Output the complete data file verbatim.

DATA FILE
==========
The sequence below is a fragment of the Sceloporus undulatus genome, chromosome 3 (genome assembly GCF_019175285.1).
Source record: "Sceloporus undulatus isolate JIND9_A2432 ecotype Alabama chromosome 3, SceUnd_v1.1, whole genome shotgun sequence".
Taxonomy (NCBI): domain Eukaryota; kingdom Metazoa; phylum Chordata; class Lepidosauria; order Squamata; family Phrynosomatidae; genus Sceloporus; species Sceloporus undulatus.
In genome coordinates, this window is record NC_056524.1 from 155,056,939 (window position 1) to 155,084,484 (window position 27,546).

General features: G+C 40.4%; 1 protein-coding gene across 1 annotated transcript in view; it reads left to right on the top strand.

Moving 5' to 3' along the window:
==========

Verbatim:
The sequence below is a fragment of the Sceloporus undulatus genome, chromosome 3 (genome assembly GCF_019175285.1).
Source record: "Sceloporus undulatus isolate JIND9_A2432 ecotype Alabama chromosome 3, SceUnd_v1.1, whole genome shotgun sequence".
Taxonomy (NCBI): domain Eukaryota; kingdom Metazoa; phylum Chordata; class Lepidosauria; order Squamata; family Phrynosomatidae; genus Sceloporus; species Sceloporus undulatus.
In genome coordinates, this window is record NC_056524.1 from 155,056,939 (window position 1) to 155,084,484 (window position 27,546).

General features: G+C 40.4%; 1 protein-coding gene across 1 annotated transcript in view; it reads left to right on the top strand.

Moving 5' to 3' along the window: